Investigate the Incident

At the direction of legal counsel, your designated incident response team member should identify and collect information about the incident, including interviewing involved personnel and documenting the forensic position of the organization (i.e., was any data viewed, modified, or exfiltrated; what personal information was compromised; what measures are necessary to restore the system, etc.).

Mitigate risks by determining whether you have any security gaps or risks, or whether other systems are under threat of immediate danger.  Companies should take steps to address and remediate the source of the breach and evaluate additional protection measures needed to contain the breach and prevent future damage.

Satisfy Any Legal Obligations To Provide Notice To Consumers or Report To Agencies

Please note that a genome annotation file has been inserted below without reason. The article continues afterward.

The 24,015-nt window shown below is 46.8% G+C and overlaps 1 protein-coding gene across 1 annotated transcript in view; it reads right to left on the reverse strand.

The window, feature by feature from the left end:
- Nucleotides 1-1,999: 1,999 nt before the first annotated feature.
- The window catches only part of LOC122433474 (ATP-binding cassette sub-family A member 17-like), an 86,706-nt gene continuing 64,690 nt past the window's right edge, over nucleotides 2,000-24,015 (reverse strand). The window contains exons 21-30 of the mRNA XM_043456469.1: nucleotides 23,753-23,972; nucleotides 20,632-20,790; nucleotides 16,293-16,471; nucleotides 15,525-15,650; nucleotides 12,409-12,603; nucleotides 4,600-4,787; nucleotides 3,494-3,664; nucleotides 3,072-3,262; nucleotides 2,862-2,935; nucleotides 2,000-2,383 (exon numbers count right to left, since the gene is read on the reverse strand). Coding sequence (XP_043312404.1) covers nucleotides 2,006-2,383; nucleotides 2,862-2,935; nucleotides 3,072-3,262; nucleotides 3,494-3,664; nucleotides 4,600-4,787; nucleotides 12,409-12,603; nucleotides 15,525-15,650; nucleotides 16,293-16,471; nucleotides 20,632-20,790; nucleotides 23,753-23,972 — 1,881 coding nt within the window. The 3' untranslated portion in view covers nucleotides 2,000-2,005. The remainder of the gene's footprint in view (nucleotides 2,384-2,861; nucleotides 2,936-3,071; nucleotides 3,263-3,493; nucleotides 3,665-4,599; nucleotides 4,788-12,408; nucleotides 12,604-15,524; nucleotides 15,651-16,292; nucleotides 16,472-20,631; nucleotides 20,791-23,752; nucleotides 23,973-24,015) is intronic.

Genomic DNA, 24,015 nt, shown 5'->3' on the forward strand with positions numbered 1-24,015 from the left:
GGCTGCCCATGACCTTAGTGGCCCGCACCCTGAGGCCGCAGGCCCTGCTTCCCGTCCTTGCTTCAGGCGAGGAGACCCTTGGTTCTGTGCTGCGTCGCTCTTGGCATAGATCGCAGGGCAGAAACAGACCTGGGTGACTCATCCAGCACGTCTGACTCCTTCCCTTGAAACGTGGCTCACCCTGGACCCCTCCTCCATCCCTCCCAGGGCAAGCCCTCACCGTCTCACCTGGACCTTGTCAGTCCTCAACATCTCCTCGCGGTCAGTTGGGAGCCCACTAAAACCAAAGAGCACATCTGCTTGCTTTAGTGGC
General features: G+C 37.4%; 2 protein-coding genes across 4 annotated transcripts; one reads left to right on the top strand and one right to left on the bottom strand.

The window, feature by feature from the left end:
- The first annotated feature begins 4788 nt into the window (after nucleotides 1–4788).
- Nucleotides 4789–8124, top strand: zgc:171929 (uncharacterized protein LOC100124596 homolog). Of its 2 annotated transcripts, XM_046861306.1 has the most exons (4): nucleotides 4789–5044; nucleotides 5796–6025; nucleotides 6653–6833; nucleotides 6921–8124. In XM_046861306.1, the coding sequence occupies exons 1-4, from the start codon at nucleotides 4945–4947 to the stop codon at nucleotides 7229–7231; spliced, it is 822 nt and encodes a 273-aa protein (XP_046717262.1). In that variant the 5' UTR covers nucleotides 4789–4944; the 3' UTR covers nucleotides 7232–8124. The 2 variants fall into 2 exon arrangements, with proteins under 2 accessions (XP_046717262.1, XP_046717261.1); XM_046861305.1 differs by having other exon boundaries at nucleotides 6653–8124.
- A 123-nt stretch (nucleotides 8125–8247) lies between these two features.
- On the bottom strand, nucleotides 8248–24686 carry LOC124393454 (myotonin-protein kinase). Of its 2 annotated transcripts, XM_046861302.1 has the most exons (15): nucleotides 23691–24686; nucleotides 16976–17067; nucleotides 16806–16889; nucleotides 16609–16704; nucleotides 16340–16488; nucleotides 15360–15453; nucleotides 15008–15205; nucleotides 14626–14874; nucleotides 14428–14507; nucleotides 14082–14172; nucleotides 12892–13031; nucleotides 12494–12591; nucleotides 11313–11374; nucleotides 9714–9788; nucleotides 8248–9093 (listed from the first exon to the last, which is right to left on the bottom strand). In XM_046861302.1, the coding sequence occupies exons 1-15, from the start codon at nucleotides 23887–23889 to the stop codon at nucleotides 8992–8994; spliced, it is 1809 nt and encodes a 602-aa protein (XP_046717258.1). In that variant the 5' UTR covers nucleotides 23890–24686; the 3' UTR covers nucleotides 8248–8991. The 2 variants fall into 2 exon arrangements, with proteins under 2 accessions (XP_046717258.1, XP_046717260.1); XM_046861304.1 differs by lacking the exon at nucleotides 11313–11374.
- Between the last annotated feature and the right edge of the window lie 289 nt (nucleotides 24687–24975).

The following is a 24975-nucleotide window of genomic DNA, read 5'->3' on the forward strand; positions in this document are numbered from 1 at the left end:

As of 2018, all 50 states have data breach notification laws with various legal requirements.  Certain states require notification of law enforcement when there is a security breach.  Determine the location of any impacted customers, employees, and/or systems affected by the incident to determine the impact and involvement of various jurisdictional laws.

Learn From the Incident

Data incidents expose the vulnerabilities in an organization’s computer systems. Those vulnerabilities should be addressed to prevent the systems from being exploited in a similar manner in the future. Address any identified weaknesses and determine whether any changes need to be made in your incident response plan or other policies and practices.

About Beckage

If you have questions about creating a legally defensive Incident Response Plan contact sophisticated tech counsel, we would be happy to help. Beckage is a law firm focused only on tech, data security and privacy. Its lawyers are also technologist and former tech business owners. Beckage is also proud to be a certified Minority and/or Women Owned Business Enterprise (MWBE).